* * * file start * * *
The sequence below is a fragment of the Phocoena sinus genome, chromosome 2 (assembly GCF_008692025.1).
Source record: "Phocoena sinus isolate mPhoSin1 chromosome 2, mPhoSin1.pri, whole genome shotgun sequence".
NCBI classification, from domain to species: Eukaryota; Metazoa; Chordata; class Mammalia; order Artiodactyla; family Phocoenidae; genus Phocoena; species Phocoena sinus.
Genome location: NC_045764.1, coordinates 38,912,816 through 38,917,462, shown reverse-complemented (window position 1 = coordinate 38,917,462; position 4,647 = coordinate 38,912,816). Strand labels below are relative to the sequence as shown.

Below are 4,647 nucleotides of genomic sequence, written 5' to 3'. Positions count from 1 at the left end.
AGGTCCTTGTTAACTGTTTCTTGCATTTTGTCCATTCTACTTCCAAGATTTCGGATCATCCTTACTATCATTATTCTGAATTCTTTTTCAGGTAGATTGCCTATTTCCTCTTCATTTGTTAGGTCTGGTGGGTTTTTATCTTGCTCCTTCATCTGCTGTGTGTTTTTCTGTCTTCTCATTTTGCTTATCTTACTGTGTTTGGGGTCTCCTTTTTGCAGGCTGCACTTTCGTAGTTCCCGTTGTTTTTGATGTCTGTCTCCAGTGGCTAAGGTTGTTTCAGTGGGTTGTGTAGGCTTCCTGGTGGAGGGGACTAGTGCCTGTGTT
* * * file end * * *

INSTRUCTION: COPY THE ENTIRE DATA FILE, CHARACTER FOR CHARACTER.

The sequence below is a fragment of the Phocoena sinus genome, chromosome 2 (assembly GCF_008692025.1).
Source record: "Phocoena sinus isolate mPhoSin1 chromosome 2, mPhoSin1.pri, whole genome shotgun sequence".
NCBI classification, from domain to species: Eukaryota; Metazoa; Chordata; class Mammalia; order Artiodactyla; family Phocoenidae; genus Phocoena; species Phocoena sinus.
Genome location: NC_045764.1, coordinates 38,912,816 through 38,917,462, shown reverse-complemented (window position 1 = coordinate 38,917,462; position 4,647 = coordinate 38,912,816). Strand labels below are relative to the sequence as shown.

Below are 4,647 nucleotides of genomic sequence, written 5' to 3'. Positions count from 1 at the left end.
AGGTCCTTGTTAACTGTTTCTTGCATTTTGTCCATTCTACTTCCAAGATTTCGGATCATCCTTACTATCATTATTCTGAATTCTTTTTCAGGTAGATTGCCTATTTCCTCTTCATTTGTTAGGTCTGGTGGGTTTTTATCTTGCTCCTTCATCTGCTGTGTGTTTTTCTGTCTTCTCATTTTGCTTATCTTACTGTGTTTGGGGTCTCCTTTTTGCAGGCTGCACTTTCGTAGTTCCCGTTGTTTTTGATGTCTGTCTCCAGTGGCTAAGGTTGTTTCAGTGGGTTGTGTAGGCTTCCTGGTGGAGGGGACTAGTGCCTGTGTT